By R. Mohan
‘Life is very similar to a boxing ring. Defeat is not declared when you fall, it’s declared only when you refuse to get up.’ This is just a piece of early morning wisdom that comes via a daily SMS, which sometimes injects a bit of positive thinking into a day. It finds a place here because it is so applicable to Team India and its travails Down Under, now relieved somewhat by a masterclass of an innings from the young Virat Kohli.
Until Kohli came up with this whirlwind innings that to be rated among the best played by an Indian batsman in the face of adversity and in a stiff run chase, very little had gone right for the team Down Under. The delight on Kohli’s face on getting to his hundred and on finally steering the team home told the whole tale of a batsman who had been ‘in the zone’ in nearly the entire course of his stay at the crease.
The two faces of Indian cricketers on tour were completed by this smiling visage glowing in victory. Ironically, the same cricketer, rated by all as the biggest success of the tour both in the Tests and the ODIs, had given the fans the ‘bird’ (that ugly gesture with two fingers the most cultured would not countenance using) when heckled on the western side of the massive continent. But then it’s been that kind of a tour for the Indians.
A man’s character is judged by how he behaves in defeat. Victory makes him the sweetest of men. Grace under pressure is a quality that is all too rare, especially in sportsmen who unlike most other human beings are inured to savouring victory and experiencing defeat every other day. This interplay of emotions against a backdrop of pendulous fortunes in the sporting arena is not easy to handle, particularly for young sportsmen.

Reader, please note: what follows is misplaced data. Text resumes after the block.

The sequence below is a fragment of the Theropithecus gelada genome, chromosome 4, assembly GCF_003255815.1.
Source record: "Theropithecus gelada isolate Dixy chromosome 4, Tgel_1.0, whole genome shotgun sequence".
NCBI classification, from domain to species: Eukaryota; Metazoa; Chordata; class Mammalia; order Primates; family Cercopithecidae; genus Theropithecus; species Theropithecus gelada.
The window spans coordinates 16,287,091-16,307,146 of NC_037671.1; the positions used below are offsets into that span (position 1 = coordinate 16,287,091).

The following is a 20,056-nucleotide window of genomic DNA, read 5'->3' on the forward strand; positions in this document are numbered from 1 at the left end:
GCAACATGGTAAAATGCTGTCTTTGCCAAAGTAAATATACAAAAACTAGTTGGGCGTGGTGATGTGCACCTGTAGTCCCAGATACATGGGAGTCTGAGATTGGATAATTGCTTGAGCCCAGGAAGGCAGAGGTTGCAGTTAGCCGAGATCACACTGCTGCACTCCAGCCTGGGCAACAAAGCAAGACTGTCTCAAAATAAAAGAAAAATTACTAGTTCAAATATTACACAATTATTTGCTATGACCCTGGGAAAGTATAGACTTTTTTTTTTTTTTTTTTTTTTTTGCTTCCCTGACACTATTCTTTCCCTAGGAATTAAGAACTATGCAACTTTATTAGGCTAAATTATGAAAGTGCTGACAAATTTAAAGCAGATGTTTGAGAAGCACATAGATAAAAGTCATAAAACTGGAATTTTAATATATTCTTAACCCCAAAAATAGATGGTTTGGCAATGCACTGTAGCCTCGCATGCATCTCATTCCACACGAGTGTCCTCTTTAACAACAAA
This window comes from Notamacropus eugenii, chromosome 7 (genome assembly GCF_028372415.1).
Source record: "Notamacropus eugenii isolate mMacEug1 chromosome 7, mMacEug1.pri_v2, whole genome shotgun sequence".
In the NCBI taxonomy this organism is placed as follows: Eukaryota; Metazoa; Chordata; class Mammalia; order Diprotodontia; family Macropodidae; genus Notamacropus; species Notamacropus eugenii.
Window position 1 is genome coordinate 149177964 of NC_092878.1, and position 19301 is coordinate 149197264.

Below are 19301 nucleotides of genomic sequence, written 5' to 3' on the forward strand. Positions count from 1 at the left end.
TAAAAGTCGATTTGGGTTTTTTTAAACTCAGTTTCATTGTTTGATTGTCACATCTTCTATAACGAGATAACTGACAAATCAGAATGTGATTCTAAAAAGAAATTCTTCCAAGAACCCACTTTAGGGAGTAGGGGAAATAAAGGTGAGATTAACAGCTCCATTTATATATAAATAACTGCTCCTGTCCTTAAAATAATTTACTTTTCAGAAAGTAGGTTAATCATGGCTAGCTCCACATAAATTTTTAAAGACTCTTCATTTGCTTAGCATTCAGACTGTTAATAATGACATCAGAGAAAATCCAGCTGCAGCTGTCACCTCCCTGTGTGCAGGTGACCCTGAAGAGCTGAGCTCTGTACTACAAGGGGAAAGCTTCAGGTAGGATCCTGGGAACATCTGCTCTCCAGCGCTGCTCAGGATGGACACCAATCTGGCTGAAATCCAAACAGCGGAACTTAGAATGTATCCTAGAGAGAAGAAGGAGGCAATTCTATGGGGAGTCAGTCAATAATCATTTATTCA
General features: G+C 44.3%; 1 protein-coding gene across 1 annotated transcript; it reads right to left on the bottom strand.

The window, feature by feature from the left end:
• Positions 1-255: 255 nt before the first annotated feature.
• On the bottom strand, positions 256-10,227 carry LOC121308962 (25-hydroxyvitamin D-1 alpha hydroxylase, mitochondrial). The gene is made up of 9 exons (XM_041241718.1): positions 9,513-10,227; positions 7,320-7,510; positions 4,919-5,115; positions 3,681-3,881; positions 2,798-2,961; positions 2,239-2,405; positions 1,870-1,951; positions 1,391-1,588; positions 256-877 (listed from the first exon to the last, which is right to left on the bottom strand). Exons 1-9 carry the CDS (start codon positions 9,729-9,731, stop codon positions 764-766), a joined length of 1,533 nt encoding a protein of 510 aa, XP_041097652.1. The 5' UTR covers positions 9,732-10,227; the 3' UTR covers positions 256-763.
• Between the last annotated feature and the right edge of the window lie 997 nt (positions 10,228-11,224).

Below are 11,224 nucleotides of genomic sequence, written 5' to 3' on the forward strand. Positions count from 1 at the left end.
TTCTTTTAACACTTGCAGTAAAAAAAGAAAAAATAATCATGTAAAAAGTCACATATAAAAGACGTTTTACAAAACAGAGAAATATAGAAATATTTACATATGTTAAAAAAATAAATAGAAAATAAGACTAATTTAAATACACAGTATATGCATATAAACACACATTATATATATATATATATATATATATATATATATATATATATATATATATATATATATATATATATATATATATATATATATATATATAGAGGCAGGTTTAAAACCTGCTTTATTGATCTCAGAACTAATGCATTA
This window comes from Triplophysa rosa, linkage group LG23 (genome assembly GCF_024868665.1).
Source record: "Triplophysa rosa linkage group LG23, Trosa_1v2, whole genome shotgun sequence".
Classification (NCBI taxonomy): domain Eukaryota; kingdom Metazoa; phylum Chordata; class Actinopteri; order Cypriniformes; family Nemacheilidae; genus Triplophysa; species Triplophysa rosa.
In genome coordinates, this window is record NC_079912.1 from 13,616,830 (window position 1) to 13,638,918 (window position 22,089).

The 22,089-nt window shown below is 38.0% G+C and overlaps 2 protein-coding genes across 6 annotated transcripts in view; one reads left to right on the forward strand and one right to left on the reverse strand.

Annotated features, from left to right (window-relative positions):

The cricket world is so diffuse now there are matches every other day and the cluttered programme is such no cricketer has to make any extra effort to view victory and defeat as two imposters as Rudyard Kipling wanted us to treat them as. And yet it is never easy for those who have climbed the rungs and have helped established team standards of performance. For them, pro sport brings in different kinds of pressures.
It is probably even harder for famous Indian cricketers who have to deal with the massive expectations of a billion-plus people. To come to terms with the swing of sporting fortunes depending on which adulation of fans takes them to the heights one day or converts them into effigy-burning figures of hate the next is no mean task for sensitive young cricketers. There are no great support systems either to prepare the young for such an ordeal.
Given the competitive nature of the sport and the feelings that can be whipped up by perceived umpiring double standards, the task becomes even harder for a tourist. There could have been no more blatant case of the laws being breached than when David Hussey put out his hand to fend off the ball heading roughly in his direction. Even the blocking of Sachin Tendulkar’s passage could be argued for long without a forceful conclusion but not the case of ‘obstructing the field’ or even ‘handling the ball’ when it is in play.
When an obvious double standard crops up on the same day there is reason to feel aggrieved. Even so, it appeared the Indians laboured the point through their spokesman and captain. To mention it as clear cases of questionable umpiring was fair enough in days in which the ICC can no more act as repressors of free speech. But to keep harping on it seemed too drawn out and could be prejudicial to team morale. There are bigger battles for Indian cricket to fight than umpiring prejudice.
All these storms in a tea cup will be forgotten after the last ball is bowled. What may be remembered is the attitude of sportsmen to the vagaries of sport. This is where Team India may have failed somewhat on tour. Being whitewashed in one series may impel teams to perform and extract revenge in suitable conditions. It may take longer to repair the image if it is sullied by sourness in the face of pressure.
By R. Mohan